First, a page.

Abstract P161: Fatigue During Infant CPR: Are Guideline Changes Needed?
Introduction: The AHA’s 2005 CPR guidelines emphasized BLS skills by recommending to push hard and fast during chest compressions (CC). This may result in increased rescuer fatigue. Little is known about rescuer fatigue during two-thumb CC on infants. Hypothesis: Rescuer fatigue will develop prior to the recommended two-minute change interval during two-thumb infant CC.
Methods: Fifty BLS/PALS certified health care providers were tested using a metronome set at 100 bpm and the Laerdal HeartCode BLS baby manikin connected to a computer and software. Compression depth (CD), rate, and chest recoil were recorded as measures of objective fatigue (OF). Subjects reported subjective fatigue (SF) as arm/hand discomfort or a desire to change rescuers due to feelings of inadequate performance. After a coaching session, two scenarios were tested: Scenario 1 (S1): five minute cycle of continuous CC, and Scenario 2 (S2): five minutes of CC using a 15:2 compression ventilation ratio. An adequate CC was defined as ≥30 mm depth, reflecting 1/3 of the AP chest diameter, with adequate recoil as >90% (27mm). Subject variables included age, sex, height, weight, and glove size. Statistical analysis was done using ANCOVA and McNemar’s test. A p-value of ≤0.05 was considered significant.
Results: There was no significant decrease in CD, rate or chest recoil occurred during S1 as measures of OF. Mean CD during S1 demonstrated small incremental changes ending only one mm below the recommended depth of 1/3 – 1/2 the AP chest diameter. Conversely, the mean CD during S2 was acceptable throughout. SF developed at two minutes in 48% (24/50) of rescuers during S1 compared to only 22% (11/50) of rescuers during S2 (p value 0.002). At five minutes, 82% described fatigue in S1 vs. 66% in S2 (p value 0.021). Average recoil was <27 mm throughout both scenarios.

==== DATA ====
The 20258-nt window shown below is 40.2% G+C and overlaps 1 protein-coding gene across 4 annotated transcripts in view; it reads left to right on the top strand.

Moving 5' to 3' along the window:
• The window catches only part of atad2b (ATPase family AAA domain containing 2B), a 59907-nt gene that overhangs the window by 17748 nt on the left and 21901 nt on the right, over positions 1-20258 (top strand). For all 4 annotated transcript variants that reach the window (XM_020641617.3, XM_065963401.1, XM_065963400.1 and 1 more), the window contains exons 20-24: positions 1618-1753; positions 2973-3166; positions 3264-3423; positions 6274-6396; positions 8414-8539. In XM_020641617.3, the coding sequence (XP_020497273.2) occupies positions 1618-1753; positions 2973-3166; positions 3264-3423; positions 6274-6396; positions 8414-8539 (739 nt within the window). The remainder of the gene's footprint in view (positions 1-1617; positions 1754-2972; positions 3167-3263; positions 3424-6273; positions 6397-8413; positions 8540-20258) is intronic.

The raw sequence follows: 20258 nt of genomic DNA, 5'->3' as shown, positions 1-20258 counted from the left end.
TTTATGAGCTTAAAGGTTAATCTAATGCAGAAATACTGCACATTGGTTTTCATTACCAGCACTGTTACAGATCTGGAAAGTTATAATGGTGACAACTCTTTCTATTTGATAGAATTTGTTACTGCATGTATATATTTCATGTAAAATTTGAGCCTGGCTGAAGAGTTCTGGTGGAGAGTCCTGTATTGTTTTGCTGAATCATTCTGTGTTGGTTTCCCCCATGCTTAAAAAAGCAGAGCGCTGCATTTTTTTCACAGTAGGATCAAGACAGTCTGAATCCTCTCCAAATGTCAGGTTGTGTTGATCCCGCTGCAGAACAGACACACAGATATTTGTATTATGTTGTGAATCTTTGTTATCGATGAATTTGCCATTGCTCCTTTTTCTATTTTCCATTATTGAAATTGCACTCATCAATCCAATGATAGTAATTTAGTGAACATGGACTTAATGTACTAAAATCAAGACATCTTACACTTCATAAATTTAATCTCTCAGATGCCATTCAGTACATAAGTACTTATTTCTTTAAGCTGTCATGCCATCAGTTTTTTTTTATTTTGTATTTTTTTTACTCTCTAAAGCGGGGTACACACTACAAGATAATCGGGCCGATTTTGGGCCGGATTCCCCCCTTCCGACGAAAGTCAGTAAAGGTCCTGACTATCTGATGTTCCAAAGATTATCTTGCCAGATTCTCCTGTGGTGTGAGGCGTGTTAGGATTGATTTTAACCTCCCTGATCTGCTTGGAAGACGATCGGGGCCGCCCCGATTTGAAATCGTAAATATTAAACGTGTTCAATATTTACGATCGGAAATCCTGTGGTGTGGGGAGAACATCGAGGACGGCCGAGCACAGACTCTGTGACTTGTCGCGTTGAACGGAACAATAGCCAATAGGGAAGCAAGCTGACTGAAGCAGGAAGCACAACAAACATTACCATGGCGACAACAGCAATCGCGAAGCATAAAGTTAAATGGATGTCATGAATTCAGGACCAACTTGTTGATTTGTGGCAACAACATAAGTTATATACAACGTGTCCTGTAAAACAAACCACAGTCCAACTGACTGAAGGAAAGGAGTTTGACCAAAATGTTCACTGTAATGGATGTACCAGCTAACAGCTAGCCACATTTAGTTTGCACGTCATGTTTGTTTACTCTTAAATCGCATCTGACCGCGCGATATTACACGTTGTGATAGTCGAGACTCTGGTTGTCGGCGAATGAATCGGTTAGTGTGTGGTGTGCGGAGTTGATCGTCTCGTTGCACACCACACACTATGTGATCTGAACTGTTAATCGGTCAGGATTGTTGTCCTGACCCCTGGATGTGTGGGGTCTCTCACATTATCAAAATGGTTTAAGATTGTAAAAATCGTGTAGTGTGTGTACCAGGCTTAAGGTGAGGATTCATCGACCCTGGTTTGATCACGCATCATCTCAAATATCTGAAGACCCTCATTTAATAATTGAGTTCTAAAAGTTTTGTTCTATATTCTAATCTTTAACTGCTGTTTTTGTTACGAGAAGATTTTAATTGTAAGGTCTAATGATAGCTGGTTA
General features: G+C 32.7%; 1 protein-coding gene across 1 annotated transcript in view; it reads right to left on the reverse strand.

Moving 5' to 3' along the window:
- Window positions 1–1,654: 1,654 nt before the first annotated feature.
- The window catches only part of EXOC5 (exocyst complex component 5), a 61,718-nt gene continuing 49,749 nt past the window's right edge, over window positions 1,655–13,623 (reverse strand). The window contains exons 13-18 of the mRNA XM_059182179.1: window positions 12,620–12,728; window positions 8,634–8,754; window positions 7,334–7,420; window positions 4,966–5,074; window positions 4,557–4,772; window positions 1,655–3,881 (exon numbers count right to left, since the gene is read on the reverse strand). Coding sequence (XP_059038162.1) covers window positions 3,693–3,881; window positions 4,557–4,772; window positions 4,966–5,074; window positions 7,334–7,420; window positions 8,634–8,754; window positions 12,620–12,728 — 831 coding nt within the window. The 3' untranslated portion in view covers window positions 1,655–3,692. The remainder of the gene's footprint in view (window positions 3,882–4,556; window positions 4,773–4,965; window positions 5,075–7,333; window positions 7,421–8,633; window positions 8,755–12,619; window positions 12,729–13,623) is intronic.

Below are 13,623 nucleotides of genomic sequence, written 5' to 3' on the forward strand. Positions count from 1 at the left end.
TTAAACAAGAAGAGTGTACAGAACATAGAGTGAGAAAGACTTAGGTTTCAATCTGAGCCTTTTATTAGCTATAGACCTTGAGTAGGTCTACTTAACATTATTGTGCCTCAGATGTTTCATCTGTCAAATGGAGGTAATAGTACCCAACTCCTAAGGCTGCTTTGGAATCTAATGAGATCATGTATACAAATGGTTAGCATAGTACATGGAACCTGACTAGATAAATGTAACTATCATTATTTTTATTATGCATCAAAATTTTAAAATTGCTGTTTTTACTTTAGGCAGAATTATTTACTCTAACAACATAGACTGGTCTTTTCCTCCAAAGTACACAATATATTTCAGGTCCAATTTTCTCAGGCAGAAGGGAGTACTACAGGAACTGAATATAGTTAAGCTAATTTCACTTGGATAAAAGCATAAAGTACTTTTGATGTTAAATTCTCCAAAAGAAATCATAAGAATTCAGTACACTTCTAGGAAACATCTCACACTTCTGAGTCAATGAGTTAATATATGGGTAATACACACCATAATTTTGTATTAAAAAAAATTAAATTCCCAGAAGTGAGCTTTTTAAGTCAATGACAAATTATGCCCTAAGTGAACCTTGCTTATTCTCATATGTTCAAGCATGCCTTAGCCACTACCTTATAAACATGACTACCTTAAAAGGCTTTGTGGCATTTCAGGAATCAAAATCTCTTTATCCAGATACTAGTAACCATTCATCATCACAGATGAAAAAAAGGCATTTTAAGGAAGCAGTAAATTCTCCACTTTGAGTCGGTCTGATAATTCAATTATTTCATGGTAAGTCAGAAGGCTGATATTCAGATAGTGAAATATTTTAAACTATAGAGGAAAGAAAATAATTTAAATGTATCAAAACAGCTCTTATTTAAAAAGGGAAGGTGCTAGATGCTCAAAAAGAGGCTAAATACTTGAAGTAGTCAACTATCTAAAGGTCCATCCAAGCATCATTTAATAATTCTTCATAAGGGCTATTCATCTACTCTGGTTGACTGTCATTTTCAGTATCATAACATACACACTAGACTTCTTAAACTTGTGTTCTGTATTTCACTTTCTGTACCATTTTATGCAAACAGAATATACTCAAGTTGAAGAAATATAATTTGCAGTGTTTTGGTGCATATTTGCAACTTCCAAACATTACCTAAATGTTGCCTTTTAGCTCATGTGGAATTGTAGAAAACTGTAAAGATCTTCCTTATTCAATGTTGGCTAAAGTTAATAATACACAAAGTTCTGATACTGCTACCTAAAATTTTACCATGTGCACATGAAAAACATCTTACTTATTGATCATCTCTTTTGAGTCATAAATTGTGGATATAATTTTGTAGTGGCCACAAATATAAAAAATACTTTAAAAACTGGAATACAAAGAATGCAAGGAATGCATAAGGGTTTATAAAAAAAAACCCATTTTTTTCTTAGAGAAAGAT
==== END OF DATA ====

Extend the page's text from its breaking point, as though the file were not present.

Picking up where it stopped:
Conclusion: Continuous CC results in significantly more rapid development of SF despite no development of OF. Our results suggest that the current interval for rescuer change during two-thumb CC is appropriate despite development of SF. Incomplete chest recoil was present throughout both scenarios suggesting that feedback devices are needed to monitor full chest recoil during infant CPR.